Search engine optimization (SEO) is an art as well as a science. As with any scientific discipline, it requires rigor. The results need to be reproducible, and you have to take an experimental approach â?? so not too many variables are changed at once. Otherwise, you wonâ??t be able to tell which changes were responsible for the results.
You can glean a lot about SEO best practices, latest trends and tactics from SEO blogs, forums and e-books. But it can be hard to separate the wheat from the chaff, to know with any degree of certainty that a claim will hold true. Thatâ??s where the testing of your SEO comes in. Prove what works and what doesnâ??t.
Unlike multivariate testing for optimizing conversion rates, where many experiments can be run parallel, SEO testing requires a serial approach. Everything must filter through Google before the impact can be gauged. This is made more difficult by the fact that thereâ??s a lag between making changes and having the revised pages get spidered, as well as another lag while the spidered content makes it into the index and onto the search engine results pages (SERPs). On top of that, the results delivered depend on the search history of the user and the Google data center accessed.
An experimental approach to SEO: You have a product page with a particular ranking in Google for a specific search term, and you want to improve the ranking and resultant traffic. Rather than applying a number of different SEO tactics at once, start varying things one at a time.
1.Tweak just the title tag and see what happens.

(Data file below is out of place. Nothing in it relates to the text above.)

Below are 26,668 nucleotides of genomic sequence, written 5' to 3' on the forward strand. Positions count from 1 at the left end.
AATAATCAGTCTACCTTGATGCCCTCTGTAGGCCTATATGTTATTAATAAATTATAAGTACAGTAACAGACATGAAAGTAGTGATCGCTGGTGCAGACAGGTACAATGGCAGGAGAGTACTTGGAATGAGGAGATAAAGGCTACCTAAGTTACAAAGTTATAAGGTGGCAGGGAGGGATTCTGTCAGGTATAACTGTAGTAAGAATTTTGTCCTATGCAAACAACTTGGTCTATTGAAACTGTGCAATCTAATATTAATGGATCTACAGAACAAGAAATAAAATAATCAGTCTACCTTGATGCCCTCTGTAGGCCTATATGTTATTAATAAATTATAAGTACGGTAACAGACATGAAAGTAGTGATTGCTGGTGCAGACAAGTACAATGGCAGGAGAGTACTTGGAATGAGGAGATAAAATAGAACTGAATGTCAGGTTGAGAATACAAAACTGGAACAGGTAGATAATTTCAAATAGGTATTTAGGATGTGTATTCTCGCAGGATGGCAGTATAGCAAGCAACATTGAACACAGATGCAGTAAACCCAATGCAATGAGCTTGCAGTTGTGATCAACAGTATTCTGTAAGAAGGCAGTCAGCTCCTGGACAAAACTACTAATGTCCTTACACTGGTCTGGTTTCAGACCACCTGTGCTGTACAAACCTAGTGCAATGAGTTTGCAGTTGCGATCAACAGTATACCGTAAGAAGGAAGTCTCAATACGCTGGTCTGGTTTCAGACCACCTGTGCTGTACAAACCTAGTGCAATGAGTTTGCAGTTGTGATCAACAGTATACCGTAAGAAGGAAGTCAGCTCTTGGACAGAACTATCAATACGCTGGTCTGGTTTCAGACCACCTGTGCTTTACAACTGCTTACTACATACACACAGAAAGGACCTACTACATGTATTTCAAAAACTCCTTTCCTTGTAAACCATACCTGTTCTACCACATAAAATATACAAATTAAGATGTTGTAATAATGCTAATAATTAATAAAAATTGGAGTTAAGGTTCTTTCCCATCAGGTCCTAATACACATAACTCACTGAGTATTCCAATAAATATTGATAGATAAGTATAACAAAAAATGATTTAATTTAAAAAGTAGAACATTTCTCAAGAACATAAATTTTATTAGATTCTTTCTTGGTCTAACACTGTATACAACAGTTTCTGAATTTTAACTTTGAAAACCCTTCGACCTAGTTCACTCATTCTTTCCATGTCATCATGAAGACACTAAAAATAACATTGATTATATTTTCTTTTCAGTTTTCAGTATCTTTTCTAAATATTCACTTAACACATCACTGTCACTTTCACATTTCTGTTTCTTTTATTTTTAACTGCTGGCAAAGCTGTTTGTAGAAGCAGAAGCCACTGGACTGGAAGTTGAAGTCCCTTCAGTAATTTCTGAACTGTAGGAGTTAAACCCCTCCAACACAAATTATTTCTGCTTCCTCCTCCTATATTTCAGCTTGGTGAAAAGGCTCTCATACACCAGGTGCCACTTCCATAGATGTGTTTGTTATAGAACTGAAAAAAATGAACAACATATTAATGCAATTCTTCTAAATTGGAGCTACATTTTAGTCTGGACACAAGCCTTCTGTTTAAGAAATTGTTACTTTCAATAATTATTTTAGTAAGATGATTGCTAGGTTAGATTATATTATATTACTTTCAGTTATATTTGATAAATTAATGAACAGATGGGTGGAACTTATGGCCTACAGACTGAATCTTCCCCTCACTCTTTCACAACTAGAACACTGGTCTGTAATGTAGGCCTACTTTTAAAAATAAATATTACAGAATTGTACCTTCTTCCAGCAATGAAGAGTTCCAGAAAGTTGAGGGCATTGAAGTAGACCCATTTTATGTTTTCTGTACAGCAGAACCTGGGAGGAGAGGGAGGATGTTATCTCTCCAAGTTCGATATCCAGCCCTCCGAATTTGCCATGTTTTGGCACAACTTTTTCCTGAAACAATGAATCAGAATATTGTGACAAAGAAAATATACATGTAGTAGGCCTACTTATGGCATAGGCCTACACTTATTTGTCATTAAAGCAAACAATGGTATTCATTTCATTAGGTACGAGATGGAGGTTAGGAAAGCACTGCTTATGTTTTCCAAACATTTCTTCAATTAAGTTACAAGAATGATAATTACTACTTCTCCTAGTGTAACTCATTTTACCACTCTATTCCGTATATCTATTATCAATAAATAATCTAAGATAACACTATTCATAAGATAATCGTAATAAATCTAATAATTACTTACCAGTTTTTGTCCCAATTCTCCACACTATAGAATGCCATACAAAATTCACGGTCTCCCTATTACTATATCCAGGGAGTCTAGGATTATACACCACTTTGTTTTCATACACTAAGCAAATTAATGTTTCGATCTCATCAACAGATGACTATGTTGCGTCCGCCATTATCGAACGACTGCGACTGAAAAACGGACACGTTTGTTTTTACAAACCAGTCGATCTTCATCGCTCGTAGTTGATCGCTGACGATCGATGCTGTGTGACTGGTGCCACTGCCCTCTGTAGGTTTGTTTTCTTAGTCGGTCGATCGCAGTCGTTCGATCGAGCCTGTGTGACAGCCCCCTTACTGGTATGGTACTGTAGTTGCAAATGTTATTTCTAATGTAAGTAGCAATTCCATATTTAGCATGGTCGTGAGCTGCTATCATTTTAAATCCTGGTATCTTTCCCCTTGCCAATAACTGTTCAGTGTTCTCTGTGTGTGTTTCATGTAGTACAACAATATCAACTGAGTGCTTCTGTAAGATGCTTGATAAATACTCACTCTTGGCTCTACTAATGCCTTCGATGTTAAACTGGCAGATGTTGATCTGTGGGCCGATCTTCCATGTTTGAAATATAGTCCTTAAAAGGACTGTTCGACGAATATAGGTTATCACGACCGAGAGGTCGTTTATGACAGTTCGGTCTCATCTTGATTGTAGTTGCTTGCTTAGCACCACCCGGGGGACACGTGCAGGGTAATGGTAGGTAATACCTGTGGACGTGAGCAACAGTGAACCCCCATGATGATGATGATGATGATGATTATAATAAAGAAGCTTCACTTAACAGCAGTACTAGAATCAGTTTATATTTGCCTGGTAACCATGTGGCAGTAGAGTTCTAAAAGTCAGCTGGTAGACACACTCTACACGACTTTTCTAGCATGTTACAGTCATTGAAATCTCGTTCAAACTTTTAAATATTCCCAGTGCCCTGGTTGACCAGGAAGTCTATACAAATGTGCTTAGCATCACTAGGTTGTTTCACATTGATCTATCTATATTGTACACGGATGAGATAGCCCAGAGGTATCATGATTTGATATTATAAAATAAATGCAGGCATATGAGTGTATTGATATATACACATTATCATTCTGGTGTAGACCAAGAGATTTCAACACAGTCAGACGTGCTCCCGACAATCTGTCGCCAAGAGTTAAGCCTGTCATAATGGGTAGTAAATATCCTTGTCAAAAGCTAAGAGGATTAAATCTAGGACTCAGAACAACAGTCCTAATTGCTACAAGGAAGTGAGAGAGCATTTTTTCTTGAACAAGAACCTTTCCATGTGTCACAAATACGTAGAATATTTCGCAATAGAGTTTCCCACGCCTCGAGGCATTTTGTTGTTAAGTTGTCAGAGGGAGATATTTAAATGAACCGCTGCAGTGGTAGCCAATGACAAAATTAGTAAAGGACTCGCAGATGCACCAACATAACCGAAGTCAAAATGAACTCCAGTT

2. Continue making further revisions to the title tag in multiple iterations until the data shows that the tag truly is optimal.
3.Then move on to the headline, tweaking that and nothing else.
4.Now, watch what happens. Optimize it in multiple iterations.
5.Then move on the intro copy, then the breadcrumb navigation, and so on.
Testing should be iterative, not just a â??one offâ?? in which you give it your best shot and youâ??re done. If youâ??re testing title tags, continue trying different things to see what works best. Shorten it; lengthen it; move words around; substitute words with synonyms. If all else fails, you can always put it back to the way it was.
When doing iterative testing, itâ??s good to do what you can to speed up the spidering and indexation so you donâ??t have to wait as long between iterations to see the impact.
You can do this by flowing more link gain (PageRank) to the pages you want to test. That means linking to them from higher up in the site tree, e.g., from the homepage. But, be sure to give it some time before forming your baseline.
Or, you can use the Google Sitemaps protocol to set a priority for each page — a priority of 1.0 to pages increases the frequency those pages will be spidered. (Note: Donâ??t make the mistake of setting ALL your pages to 1.0, otherwise none of your pages will be differentiated from each other in priority and thus none will get preferential treatment from Googlebot.)